The development of autonomous Micro Aerial Vehicles (MAVs) is significantly constrained by their size, weight and power consumption. In this paper, we explore the energetics of quadrotor platforms and study the scaling of mass, inertia, lift and drag with their characteristic length. The effects of length scale on masses and inertias associated with various components are also investigated. Additionally, a study of Lithium Polymer battery performance is presented in terms of specific power and specific energy. Finally, we describe the power and energy consumption for different quadrotors and explore the dependence on size and mass for static hover tests as well as representative maneuvers.
Within the past few years micro aerial vehicles (MAVs) have received much more attention and are starting to proliferate into military as well as civilian roles. However, one of the major drawbacks for this technology currently, has been their poor endurance, usually below 10 minutes. This is a direct result of the inefficiencies inherent in their design. Often times, designers do not consider the various components in the vehicle design and match their performance to the desired mission for the vehicle. These vehicles lack a prescribed set of design guidelines or empirically derived design equations which often limits their design to selection of commercial off-the-shelf components without proper consideration of their affect on vehicle performance. In the current study, the design space for different vehicle configurations has been examined including insect flapping, avian flapping, rotary wing, and fixed wing, and their performance bounds are established. The propulsion system typical of a rotary wing vehicle is analyzed to establish current baselines for efficiency of vehicles at this scale. The power draw from communications is analyzed to determine its impact on vehicle performance. Finally, a representative fixed wing MAV is examined and the effects of adaptive structures as a means for increasing vehicle endurance and range are examined. This paper seeks to establish the performance bounds for micro air vehicles and establish a path forward for future designs so that efficiency may be maximized.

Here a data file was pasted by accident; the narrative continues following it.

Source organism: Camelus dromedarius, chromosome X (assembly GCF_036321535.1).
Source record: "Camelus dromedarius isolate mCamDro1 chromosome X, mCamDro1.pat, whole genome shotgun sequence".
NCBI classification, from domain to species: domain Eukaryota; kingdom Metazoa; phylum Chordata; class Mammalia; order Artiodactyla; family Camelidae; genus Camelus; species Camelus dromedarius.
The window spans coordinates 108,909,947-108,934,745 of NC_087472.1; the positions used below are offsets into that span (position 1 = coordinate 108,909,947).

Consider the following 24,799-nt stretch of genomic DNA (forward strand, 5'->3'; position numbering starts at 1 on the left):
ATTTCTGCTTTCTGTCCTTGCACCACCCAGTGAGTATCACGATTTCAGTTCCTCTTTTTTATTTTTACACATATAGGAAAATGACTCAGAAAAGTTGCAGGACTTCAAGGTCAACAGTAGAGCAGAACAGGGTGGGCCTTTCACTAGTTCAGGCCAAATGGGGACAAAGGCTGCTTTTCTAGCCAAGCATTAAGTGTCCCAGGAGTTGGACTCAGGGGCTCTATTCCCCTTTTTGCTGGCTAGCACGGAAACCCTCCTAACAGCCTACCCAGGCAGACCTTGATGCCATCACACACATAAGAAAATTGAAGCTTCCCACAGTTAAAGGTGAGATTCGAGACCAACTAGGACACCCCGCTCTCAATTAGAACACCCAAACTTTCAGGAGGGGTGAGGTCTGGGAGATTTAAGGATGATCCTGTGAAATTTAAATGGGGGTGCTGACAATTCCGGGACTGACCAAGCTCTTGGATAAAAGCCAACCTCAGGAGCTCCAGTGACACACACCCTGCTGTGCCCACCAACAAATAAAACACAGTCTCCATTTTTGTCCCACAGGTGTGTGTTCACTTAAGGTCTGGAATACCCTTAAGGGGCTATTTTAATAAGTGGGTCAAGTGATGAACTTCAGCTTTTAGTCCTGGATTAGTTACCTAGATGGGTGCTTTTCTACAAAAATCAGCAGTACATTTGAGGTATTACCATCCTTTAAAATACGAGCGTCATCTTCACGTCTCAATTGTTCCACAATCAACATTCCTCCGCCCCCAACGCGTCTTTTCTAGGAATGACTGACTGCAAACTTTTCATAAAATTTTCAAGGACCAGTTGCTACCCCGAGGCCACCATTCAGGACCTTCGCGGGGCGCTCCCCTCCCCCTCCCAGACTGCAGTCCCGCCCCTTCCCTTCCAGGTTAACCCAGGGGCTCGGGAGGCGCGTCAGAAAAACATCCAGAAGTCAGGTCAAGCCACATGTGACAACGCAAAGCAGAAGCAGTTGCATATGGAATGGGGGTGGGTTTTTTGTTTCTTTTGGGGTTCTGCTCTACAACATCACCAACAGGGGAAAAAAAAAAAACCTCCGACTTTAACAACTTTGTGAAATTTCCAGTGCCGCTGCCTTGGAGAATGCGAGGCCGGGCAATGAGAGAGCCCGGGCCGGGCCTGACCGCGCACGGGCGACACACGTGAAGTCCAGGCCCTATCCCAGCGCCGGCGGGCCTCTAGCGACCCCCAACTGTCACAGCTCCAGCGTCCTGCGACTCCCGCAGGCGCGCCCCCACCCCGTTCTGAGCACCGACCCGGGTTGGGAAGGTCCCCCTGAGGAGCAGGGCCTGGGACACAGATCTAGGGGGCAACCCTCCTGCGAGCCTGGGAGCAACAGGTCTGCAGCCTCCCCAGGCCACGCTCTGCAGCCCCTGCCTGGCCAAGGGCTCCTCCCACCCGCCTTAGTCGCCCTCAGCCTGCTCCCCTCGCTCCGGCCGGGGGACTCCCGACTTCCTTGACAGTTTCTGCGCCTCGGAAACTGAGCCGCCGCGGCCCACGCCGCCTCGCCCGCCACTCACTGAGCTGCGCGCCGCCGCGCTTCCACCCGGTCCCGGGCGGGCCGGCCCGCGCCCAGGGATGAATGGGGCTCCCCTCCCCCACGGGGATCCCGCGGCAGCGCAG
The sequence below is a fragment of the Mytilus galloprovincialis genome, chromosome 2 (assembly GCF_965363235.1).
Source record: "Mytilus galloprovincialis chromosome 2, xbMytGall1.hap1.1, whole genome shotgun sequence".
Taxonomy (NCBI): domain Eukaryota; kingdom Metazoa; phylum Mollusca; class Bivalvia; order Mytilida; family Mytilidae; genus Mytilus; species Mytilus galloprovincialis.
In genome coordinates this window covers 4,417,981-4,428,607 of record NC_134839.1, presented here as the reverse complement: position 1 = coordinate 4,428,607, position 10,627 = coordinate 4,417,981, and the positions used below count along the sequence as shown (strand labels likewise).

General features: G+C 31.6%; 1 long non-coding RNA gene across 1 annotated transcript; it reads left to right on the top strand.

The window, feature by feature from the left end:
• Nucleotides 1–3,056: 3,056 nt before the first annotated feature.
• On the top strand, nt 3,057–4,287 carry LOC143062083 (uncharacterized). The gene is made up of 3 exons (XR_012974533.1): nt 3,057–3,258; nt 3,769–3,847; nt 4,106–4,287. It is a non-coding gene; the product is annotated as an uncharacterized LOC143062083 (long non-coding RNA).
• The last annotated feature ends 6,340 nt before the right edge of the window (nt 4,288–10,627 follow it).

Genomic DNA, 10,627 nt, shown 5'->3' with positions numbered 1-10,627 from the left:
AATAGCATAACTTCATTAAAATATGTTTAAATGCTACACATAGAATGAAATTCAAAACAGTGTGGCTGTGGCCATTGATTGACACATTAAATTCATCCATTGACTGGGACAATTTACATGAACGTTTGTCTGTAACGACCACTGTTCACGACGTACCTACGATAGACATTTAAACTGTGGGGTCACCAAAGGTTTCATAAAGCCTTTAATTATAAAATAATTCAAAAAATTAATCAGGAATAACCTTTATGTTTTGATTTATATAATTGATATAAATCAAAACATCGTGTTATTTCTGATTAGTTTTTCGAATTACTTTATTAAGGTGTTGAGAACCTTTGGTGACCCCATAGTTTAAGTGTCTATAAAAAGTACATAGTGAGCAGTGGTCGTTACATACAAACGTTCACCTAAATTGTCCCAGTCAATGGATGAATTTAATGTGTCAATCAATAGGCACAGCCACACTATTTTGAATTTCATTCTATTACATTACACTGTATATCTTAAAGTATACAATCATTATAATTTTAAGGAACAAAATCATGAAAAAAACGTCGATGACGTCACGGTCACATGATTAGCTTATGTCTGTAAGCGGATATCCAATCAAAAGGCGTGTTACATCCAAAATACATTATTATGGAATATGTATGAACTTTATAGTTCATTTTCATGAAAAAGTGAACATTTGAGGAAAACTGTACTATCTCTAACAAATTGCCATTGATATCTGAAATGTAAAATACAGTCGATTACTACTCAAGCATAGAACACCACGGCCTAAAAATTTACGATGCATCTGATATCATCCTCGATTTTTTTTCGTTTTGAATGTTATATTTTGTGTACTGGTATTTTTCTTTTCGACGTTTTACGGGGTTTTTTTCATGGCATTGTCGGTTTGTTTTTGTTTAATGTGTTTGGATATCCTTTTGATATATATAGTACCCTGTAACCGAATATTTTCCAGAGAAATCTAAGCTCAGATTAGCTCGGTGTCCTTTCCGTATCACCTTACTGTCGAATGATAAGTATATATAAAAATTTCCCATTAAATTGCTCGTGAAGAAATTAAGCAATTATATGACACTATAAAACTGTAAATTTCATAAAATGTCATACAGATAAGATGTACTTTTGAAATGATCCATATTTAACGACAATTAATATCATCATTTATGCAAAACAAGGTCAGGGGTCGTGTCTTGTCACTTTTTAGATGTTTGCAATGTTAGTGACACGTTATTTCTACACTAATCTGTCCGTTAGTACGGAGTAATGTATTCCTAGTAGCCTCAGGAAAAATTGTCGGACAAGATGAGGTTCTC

Conference Committee Involvement (1)
Micro- and Nanotechnology Sensors, Systems, and Applications VIII
17 April 2016 | Baltimore, Maryland, United States